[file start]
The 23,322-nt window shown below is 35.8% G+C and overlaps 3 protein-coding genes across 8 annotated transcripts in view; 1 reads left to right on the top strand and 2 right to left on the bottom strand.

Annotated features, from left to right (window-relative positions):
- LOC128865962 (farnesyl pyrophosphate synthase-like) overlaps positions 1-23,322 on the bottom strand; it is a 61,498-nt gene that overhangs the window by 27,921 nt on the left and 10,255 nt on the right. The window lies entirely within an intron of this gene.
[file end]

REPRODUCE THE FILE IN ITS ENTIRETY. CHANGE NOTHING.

The 23,322-nt window shown below is 35.8% G+C and overlaps 3 protein-coding genes across 8 annotated transcripts in view; 1 reads left to right on the top strand and 2 right to left on the bottom strand.

Annotated features, from left to right (window-relative positions):
- LOC128865962 (farnesyl pyrophosphate synthase-like) overlaps positions 1-23,322 on the bottom strand; it is a 61,498-nt gene that overhangs the window by 27,921 nt on the left and 10,255 nt on the right. The window lies entirely within an intron of this gene.